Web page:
Kids love a challenge, so why not combine that passion with the lesson plans for your classroom? When you make reading into a competition, kids who otherwise wouldn't want to read will be excited to read as much as they can. Find ways to incorporate reading competition ideas into your classroom and you'll find a new group of reading fans in your midst.
Turn a reading competition into a way to raise funds for your classroom or school. Give students a reading goal sheet and ask them to collect donations from family, friends and neighbors. Adults can pledge a certain monetary amount per book read or a flat fee for the whole competition. Then as students read they can record their progress on a log or chart and use that to collect their donations after the reading competition is over. The money can be used to buy new books for the classroom or school to renew kids' interest in reading all over again.
Personal Goals Challenge
Sometimes a single classroom will have students who read voraciously while others struggle with reading on even a basic level. In order to even out this playing field, have students work with the teacher to set individual reading challenges. A strong reader might challenge herself to read 10 books in two weeks while a slower or reluctant reader might try to read one new book at a higher reading level than what he has read before. When students meet their own challenges they win points in the competition, so no one has to compete on exactly the same level as someone else.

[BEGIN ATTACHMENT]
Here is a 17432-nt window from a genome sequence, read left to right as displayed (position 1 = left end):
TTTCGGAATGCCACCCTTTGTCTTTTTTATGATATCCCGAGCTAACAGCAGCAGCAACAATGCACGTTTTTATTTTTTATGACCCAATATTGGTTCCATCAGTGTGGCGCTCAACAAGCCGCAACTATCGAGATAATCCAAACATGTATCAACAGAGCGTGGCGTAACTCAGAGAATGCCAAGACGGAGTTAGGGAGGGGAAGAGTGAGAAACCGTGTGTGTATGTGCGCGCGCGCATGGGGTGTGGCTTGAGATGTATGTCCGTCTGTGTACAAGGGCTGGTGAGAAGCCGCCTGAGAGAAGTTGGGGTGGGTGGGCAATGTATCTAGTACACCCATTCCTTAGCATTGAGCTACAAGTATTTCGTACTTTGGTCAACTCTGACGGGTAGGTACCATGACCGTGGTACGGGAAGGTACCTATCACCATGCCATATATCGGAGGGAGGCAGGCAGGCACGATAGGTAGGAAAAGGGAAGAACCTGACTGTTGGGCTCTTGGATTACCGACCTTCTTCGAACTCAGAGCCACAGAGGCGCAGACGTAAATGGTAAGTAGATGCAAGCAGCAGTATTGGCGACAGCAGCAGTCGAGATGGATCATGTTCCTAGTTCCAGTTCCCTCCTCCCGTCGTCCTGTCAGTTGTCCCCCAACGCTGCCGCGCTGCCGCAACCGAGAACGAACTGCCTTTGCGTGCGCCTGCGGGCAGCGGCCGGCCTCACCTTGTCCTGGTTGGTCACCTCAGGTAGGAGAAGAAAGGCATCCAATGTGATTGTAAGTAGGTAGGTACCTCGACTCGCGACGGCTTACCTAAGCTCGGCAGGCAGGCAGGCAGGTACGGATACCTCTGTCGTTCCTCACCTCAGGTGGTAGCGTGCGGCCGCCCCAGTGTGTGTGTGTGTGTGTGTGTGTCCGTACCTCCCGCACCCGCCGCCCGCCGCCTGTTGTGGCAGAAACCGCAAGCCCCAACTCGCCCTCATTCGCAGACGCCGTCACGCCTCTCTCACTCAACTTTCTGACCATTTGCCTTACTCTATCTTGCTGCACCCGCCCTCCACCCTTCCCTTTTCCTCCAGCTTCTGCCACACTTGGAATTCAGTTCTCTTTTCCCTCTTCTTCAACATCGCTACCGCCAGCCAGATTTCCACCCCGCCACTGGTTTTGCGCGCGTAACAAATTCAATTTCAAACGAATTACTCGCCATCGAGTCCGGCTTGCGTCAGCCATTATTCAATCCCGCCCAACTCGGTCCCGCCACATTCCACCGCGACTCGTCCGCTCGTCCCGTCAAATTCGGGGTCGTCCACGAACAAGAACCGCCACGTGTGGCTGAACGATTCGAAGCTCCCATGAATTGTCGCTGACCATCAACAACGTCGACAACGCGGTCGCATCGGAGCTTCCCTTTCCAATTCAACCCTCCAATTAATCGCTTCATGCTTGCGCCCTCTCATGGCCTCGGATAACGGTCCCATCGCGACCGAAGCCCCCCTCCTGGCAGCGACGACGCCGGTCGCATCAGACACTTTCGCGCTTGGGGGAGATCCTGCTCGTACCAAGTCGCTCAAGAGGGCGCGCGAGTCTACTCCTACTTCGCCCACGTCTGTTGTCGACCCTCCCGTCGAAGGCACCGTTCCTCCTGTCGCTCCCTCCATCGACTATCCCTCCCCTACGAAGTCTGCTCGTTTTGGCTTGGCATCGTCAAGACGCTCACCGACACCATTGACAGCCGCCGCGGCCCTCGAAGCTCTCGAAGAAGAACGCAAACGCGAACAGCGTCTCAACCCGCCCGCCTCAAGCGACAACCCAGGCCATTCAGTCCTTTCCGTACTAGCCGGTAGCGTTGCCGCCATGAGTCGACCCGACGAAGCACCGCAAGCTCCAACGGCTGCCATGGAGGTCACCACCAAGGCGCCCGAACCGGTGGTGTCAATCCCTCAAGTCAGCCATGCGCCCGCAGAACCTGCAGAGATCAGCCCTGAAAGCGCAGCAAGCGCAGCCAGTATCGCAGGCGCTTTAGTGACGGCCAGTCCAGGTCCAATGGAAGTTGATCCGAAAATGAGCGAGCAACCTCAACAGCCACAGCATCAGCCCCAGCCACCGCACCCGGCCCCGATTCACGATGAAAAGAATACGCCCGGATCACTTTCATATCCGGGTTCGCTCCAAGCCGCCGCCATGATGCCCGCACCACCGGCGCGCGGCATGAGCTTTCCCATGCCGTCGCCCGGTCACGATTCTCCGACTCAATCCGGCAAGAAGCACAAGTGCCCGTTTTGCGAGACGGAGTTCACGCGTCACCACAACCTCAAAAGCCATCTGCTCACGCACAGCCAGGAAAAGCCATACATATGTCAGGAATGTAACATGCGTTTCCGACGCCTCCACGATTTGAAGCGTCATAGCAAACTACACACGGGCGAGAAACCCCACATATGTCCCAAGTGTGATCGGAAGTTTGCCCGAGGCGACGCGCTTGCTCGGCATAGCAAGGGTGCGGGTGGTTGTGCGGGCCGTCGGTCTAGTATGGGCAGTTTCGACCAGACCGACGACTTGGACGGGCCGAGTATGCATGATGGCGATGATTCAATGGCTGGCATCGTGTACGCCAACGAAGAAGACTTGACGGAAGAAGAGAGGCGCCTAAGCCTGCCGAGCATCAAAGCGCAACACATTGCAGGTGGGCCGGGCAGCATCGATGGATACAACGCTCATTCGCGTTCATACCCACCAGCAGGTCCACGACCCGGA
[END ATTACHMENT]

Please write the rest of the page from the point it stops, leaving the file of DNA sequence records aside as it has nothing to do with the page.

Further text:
Milestones and Major Rewards
One way to encourage students to read more is to reward them as they go. Give small prizes, such as stickers or bookmarks, for every book a student reads. When he hits a larger milestone, such as finishing five books or 100 pages, give him a larger reward such as a free homework pass or a visit to the classroom prize box. Sometimes you can even ask local businesses to donate prizes, such as coupons for free meals at restaurants or video rentals. These types of incentives will keep kids engaged in a reading challenge all year long. Track the progress that students make, and at the end of the year hold an award ceremony for family and friends to show off what they have done.
Bring reading into the community by challenging your students to read in creative ways. Give students a reading scavenger hunt to complete, such as reading a book in public, reading a book to younger students and reading to residents in a retirement home. Challenge students to read as many pages as they can in one weekend, or to get their own library cards and bring them in to show you in order to win a prize. These types of activities work for students on any reading level, so no one has to feel left out of the competition. What's more, they remind students that reading isn't just for classroom use, it's for any time and any place.